Earlier this month NASA's Mars Curiosity rover was all set to investigate a "geological contact" where two different rocks meet when it encountered an unexpected problem.
The rover's six wheels slipped during three out of four attempts made from the base of the "Jocko Butte" feature to the boundary in the "Logan Pass" area between May 7 and May 13, according to NASA.
"Mars can be very deceptive," said Chris Roumeliotis, Curiosity's lead driver at NASA's Jet Propulsion Laboratory, in a company statement. "We knew that polygonal sand ripples have caused Curiosity a lot of drive slip in the past, but there appeared to be terrain with rockier, more consolidated characteristics directly adjacent to these ripples."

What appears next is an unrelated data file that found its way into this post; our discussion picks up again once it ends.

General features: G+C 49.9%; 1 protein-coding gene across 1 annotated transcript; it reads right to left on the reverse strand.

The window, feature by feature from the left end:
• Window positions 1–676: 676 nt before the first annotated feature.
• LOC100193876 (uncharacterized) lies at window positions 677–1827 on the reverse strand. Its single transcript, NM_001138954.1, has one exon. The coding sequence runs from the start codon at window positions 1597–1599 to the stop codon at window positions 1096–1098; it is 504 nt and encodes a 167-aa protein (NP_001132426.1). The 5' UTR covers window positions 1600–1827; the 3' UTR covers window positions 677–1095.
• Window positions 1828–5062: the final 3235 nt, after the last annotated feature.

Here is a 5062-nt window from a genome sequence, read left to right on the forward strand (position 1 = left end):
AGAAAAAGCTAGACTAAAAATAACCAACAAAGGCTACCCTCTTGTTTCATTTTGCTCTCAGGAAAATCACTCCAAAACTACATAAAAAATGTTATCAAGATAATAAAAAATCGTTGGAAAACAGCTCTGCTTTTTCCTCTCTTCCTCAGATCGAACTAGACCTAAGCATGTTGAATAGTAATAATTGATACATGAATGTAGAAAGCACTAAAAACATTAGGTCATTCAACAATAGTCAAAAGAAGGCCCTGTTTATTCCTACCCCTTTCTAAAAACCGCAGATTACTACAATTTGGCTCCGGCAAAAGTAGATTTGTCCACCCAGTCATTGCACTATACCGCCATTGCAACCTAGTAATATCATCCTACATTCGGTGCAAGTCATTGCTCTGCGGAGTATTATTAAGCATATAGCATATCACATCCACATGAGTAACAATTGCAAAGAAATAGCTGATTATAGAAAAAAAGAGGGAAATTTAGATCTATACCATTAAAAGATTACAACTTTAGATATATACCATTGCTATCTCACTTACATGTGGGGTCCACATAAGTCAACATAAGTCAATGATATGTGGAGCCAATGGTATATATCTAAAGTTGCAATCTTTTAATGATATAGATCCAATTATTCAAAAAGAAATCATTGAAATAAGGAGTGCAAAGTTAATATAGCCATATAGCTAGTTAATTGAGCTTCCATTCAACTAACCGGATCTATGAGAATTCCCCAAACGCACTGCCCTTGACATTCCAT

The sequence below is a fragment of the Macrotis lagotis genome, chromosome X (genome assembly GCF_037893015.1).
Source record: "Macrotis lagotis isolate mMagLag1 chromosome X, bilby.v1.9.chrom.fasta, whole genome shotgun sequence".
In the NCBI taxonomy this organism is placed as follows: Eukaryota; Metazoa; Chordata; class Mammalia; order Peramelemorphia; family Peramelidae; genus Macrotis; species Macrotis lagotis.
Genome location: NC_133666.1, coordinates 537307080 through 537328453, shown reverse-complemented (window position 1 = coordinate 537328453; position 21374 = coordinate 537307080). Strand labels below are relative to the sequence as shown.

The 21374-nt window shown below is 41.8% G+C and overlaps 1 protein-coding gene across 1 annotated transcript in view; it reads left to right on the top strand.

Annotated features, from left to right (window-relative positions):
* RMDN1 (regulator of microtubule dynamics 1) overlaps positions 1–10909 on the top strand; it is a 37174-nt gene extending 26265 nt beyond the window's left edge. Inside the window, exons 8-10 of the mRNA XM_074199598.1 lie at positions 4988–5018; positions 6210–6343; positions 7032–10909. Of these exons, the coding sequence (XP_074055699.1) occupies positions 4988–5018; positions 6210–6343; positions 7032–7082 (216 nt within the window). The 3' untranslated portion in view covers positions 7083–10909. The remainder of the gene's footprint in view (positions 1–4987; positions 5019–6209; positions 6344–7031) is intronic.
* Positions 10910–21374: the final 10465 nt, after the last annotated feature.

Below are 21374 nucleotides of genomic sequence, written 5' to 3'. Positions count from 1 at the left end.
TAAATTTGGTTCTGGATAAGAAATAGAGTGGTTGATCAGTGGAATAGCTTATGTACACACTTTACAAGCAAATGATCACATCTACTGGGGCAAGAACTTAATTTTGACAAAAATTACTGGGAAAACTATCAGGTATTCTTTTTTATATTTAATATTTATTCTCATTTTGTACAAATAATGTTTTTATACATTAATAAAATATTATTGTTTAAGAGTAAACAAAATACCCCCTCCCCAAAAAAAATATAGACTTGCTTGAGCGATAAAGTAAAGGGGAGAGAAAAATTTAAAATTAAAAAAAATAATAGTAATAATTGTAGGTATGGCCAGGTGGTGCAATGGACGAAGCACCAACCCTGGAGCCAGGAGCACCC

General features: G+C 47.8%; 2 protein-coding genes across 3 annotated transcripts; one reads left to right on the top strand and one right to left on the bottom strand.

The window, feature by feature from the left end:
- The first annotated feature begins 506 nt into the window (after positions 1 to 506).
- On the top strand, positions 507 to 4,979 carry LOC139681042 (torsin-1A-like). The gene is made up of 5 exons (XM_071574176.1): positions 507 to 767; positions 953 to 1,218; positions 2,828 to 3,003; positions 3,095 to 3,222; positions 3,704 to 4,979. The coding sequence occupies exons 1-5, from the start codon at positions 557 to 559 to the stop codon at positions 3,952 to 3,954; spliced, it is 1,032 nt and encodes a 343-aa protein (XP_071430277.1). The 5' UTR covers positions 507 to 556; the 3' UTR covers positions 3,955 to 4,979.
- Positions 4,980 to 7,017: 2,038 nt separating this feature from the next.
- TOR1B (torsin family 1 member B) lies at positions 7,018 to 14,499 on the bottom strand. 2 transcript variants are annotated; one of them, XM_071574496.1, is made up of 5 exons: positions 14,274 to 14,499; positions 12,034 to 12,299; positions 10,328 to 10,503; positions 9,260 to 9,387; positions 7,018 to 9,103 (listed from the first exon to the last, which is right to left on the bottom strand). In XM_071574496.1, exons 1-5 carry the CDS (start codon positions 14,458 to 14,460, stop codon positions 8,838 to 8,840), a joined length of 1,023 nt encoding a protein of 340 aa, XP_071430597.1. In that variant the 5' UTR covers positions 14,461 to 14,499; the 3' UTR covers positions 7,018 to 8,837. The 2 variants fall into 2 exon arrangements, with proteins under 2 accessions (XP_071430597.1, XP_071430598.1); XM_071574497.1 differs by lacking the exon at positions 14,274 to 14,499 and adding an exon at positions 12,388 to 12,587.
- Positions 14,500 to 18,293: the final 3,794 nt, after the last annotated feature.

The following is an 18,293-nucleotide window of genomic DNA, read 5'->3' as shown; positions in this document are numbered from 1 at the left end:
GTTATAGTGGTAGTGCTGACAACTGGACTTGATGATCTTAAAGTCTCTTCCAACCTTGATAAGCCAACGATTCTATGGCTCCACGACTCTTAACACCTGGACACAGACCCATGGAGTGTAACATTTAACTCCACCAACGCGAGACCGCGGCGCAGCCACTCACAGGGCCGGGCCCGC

Roumeliotis added that the Curiosity team tried to drive around the ripples to "firmer terrain" to give the rover a better shot, but they were unsuccessful.
The slippery issue forced the team to get creative.
"We decided to go back to Jocko Butte, and, in parallel, work with the scientists to identify alternate routes," Roumeliotis said.
By using images previously captured by Curiosity and NASA's Mars Reconnaissance Orbiter, the team found an alternate route that the rover could take.
On May 21, Curiosity completed a 72-foot drive up slopes as steep as 21 degrees to bring the rover close to the Martian outcrop. The team was determined to reach the target area since the geological contact could expose new environmental conditions on the Red Planet.
Curiosity landed on Mars back in Aug. 2012 to help experts figure out if the planet could have ever been habitable for life in the past.